For those keen to work with these ideas in a supportive environment, Geoff’s inaugural workshop on Belonging will be held on Saturday 10th October at CERES Environmental Park in Brunswick East. For more information and booking details please go to belonging.org.a

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Easter Inspiration – Ecological Spirituality beyond Commercialism and Christianity

Lubok_of_Resurrection

Easter is a ceremonial celebration of life. The Resurrection of Jesus signals the soul’s victory over death; we rise to the heavens once we depart this world, the myth tells us, so long as we align our earthly lives with that divine realm while we are here. This is a religious model built on an ancient pattern; in nature, we see life burst forth from death all the time. Spring in the northern hemisphere is a concrete signal of this. Out of the depths of winter, finally the new sun hits the world, warming up the frosty ground, shaking buds to life on what looked last week like withered branches, even calling cute lambs from the wombs of woolly ewes in the fields. The seasonal cycles continue, from birth to growth to death and back again, drawing new life out of the great mystery, the darkness is the womb or matrix of the universe, the life behind life out of which all is born and to which all returns.

You can see why reincarnation is such a popular idea; it is just another version of the same universal paradigm, applied to the human soul. And when we pay attention to who we are within, we do find we are part of a wider nature without, the physical world of all beings, to whom we are related and to whom we owe our loyalty. Deepening our attention to this cycle and to our place in it can help us to get more in touch with our own innate sense of an ecological spirituality; a sense of the sacred in nature and in ourselves.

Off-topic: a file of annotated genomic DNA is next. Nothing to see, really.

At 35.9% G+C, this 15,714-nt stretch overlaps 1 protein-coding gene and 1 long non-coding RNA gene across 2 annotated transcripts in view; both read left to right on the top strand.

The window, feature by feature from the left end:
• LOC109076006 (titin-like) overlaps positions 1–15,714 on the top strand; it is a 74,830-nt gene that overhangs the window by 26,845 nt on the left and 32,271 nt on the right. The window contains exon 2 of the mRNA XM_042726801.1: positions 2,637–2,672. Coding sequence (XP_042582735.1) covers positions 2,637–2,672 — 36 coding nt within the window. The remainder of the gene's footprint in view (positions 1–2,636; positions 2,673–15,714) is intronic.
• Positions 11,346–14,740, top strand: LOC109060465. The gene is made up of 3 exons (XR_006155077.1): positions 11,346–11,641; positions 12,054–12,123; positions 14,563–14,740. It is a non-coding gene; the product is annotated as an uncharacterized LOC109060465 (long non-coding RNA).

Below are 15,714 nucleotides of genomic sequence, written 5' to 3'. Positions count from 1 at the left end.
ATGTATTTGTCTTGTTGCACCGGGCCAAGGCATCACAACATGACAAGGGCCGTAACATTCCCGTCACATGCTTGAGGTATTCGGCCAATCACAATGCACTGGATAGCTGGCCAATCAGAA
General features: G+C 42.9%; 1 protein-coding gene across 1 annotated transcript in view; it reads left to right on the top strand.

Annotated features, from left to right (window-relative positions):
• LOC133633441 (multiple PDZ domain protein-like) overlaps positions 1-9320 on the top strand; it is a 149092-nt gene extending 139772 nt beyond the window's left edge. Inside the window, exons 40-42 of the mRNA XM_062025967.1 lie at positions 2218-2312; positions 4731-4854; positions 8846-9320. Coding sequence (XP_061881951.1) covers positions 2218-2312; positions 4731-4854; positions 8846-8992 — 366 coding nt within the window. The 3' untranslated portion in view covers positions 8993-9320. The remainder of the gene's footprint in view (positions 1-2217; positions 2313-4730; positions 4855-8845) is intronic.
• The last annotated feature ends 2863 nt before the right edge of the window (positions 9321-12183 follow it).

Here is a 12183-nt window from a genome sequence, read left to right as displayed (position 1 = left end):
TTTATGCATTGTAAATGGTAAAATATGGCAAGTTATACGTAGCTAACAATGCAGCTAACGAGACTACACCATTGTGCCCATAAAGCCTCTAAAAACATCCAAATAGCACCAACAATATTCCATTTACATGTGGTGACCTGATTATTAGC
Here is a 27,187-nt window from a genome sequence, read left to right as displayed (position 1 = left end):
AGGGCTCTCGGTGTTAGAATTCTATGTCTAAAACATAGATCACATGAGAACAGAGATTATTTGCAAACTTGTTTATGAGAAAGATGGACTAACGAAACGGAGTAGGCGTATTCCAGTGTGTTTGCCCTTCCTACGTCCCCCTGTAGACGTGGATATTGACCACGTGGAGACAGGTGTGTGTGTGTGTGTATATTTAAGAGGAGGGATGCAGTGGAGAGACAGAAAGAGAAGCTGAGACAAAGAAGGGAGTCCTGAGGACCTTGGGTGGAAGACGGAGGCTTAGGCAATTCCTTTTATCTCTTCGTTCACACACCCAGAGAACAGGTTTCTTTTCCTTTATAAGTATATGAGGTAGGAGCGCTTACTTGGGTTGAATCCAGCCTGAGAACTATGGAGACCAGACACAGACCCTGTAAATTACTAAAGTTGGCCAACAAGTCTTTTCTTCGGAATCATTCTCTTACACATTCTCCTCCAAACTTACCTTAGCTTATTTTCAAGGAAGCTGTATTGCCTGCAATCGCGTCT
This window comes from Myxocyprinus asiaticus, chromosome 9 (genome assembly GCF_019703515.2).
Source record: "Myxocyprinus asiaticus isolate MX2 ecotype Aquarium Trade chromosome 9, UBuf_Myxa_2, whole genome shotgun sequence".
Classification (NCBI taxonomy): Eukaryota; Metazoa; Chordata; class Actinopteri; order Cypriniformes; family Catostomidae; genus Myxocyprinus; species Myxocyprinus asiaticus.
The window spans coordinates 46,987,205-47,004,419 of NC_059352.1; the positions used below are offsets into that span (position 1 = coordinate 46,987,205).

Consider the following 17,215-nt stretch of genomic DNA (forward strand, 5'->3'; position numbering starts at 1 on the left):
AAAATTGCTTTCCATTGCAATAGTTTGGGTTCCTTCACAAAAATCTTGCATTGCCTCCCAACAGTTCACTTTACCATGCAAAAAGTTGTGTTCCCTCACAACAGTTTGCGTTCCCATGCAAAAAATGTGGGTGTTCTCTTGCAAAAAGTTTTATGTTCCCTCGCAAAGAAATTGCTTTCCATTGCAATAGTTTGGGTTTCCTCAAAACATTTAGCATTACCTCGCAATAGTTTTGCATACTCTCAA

Easter_Bunny

The idea of Jesus and/or the Easter Bunny is a way of trying to link these mortal lives of ours to that Sacred Mystery, in one way or the other. For Christians, the religious model works to bring the divine into life, using the myth of Jesus to help us see the glory of God, in our hearts and in the world. In the secular world, the Easter Bunny brings magical gifts of abundance from an invisible realm, beyond the rational world. And this brings us to the problem of the sacred in the consumer capitalist world of commercialism. Commercialism consolidates the commitment to materialism that is part of a capitalist society, so that our intuitions of a better world, with higher values and more widespread compassion, are too easily consigned to the shelf of dusty ideas, past their use-by date or too ‘unrealistic’ to take seriously.

DCF 1.0

Ecological spirituality is not against materialism; in fact it is a new kind of materialism; but one that takes our bodies and the physical aspect of life on earth far too seriously to side with the slide into lazy consumption, which is promoted as the good life by the propaganda machine of global corporate marketeers. Ecological spirituality requires taking seriously what goes into our bodies, what ‘resources’ – aka other forms of life – are used to fuel our lifestyles; in other words, how we work with the earth rather than assume a false order of mastery over it and its other peoples and creatures. Without this dimension of care, spirituality is merely another version of escapism. We need to underscore this at times of seasonal celebrations such as Easter because as White Fellas – or those who were not born out of the ancestry of their land, such as in Australia or North America – we have a duty to try and better understand our ‘country’ and its original peoples. In any case, now that ecological crisis is finally becoming apparent to all but the most hardened ideologues, loyalty to the earth must be paramount in our relationship with what we hold sacred. And to hold the earth itself sacred is not only a real aspect of most religious perspectives, it is a vital and living part of the Australian Aboriginal way of life. And this is something we can learn, both from wisdom traditions and from attention to our own inner knowing.